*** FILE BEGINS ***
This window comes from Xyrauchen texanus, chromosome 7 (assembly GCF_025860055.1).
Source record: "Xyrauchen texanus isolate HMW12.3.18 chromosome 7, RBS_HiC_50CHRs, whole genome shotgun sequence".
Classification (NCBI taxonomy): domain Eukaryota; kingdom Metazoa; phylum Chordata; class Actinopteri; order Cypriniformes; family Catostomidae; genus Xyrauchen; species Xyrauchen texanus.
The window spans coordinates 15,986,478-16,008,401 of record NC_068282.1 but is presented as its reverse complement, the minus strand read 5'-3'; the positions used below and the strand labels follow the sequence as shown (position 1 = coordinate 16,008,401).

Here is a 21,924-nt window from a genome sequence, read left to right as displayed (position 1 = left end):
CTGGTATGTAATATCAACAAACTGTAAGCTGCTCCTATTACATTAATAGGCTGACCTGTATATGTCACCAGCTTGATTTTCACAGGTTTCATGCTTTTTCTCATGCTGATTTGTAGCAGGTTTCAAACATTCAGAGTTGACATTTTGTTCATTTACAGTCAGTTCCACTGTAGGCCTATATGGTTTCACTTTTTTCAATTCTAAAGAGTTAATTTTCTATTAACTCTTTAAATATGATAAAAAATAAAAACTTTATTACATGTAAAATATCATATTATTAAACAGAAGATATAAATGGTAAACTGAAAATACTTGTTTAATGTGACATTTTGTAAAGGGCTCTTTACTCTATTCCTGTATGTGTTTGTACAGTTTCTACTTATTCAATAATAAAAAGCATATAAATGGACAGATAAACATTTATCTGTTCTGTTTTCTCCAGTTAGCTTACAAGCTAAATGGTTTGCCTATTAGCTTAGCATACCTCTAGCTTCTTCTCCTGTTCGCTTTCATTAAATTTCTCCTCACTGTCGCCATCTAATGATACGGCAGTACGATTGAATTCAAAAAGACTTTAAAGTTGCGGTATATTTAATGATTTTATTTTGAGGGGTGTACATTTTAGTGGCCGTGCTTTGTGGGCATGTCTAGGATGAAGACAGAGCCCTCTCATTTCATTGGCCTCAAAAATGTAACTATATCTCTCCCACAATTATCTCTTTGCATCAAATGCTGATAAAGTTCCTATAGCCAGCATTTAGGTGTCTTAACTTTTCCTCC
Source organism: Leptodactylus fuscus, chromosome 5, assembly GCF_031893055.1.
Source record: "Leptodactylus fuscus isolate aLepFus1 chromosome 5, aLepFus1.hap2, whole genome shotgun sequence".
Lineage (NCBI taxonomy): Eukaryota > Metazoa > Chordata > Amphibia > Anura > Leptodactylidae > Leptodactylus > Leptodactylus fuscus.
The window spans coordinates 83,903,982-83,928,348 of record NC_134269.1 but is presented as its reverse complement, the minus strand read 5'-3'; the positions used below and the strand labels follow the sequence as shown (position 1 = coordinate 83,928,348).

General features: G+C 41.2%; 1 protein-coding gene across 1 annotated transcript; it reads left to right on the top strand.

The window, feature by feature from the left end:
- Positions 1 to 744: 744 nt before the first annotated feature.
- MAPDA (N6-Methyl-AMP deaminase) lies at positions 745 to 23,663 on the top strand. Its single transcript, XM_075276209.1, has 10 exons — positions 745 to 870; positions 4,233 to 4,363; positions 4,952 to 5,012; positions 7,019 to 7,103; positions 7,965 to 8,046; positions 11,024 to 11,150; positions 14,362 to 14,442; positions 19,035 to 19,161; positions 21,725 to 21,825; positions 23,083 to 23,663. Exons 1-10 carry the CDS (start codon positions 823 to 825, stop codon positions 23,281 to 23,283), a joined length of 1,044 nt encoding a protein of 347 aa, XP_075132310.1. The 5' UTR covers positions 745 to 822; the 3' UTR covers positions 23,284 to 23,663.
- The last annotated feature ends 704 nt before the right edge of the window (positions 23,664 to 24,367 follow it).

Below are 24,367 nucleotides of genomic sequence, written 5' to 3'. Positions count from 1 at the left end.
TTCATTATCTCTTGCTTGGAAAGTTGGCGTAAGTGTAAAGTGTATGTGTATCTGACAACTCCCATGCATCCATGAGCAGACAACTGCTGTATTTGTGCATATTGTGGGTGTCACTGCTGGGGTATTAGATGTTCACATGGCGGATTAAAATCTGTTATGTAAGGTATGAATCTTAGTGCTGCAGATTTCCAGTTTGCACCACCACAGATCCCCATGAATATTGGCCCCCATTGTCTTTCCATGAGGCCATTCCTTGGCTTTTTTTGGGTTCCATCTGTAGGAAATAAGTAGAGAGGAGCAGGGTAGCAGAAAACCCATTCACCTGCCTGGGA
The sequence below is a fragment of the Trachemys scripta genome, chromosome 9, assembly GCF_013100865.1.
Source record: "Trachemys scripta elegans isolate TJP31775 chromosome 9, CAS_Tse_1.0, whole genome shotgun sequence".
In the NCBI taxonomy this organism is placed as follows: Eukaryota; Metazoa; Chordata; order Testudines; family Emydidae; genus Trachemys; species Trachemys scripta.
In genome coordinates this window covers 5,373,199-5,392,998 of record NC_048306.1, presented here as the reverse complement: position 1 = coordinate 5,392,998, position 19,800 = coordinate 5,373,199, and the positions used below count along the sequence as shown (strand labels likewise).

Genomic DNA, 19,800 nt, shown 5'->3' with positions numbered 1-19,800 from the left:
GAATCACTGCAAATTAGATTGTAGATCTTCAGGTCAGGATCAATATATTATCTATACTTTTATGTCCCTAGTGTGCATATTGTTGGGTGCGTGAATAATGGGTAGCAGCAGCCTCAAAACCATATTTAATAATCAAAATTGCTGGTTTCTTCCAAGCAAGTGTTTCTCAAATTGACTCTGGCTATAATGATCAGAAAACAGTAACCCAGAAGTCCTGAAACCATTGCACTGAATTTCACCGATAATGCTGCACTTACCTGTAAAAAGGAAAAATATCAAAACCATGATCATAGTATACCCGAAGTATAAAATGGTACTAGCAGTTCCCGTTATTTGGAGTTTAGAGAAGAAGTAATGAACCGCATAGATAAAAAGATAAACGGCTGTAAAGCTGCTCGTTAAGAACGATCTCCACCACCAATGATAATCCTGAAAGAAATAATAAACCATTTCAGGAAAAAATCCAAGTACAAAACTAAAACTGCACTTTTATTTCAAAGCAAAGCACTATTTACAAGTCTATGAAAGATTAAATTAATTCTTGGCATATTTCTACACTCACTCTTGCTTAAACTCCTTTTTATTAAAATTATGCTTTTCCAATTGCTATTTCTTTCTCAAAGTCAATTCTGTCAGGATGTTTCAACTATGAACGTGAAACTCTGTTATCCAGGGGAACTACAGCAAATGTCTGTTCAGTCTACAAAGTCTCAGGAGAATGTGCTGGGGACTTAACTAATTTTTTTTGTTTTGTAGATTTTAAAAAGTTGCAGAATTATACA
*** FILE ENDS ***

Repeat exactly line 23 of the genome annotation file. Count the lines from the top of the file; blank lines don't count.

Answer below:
GAATCACTGCAAATTAGATTGTAGATCTTCAGGTCAGGATCAATATATTATCTATACTTTTATGTCCCTAGTGTGCATATTGTTGGGTGCGTGAATAATGGGTAGCAGCAGCCTCAAAACCATATTTAATAATCAAAATTGCTGGTTTCTTCCAAGCAAGTGTTTCTCAAATTGACTCTGGCTATAATGATCAGAAAACAGTAACCCAGAAGTCCTGAAACCATTGCACTGAATTTCACCGATAATGCTGCACTTACCTGTAAAAAGGAAAAATATCAAAACCATGATCATAGTATACCCGAAGTATAAAATGGTACTAGCAGTTCCCGTTATTTGGAGTTTAGAGAAGAAGTAATGAACCGCATAGATAAAAAGATAAACGGCTGTAAAGCTGCTCGTTAAGAACGATCTCCACCACCAATGATAATCCTGAAAGAAATAATAAACCATTTCAGGAAAAAATCCAAGTACAAAACTAAAACTGCACTTTTATTTCAAAGCAAAGCACTATTTACAAGTCTATGAAAGATTAAATTAATTCTTGGCATATTTCTACACTCACTCTTGCTTAAACTCCTTTTTATTAAAATTATGCTTTTCCAATTGCTATTTCTTTCTCAAAGTCAATTCTGTCAGGATGTTTCAACTATGAACGTGAAACTCTGTTATCCAGGGGAACTACAGCAAATGTCTGTTCAGTCTACAAAGTCTCAGGAGAATGTGCTGGGGACTTAACTAATTTTTTTTGTTTTGTAGATTTTAAAAAGTTGCAGAATTATACA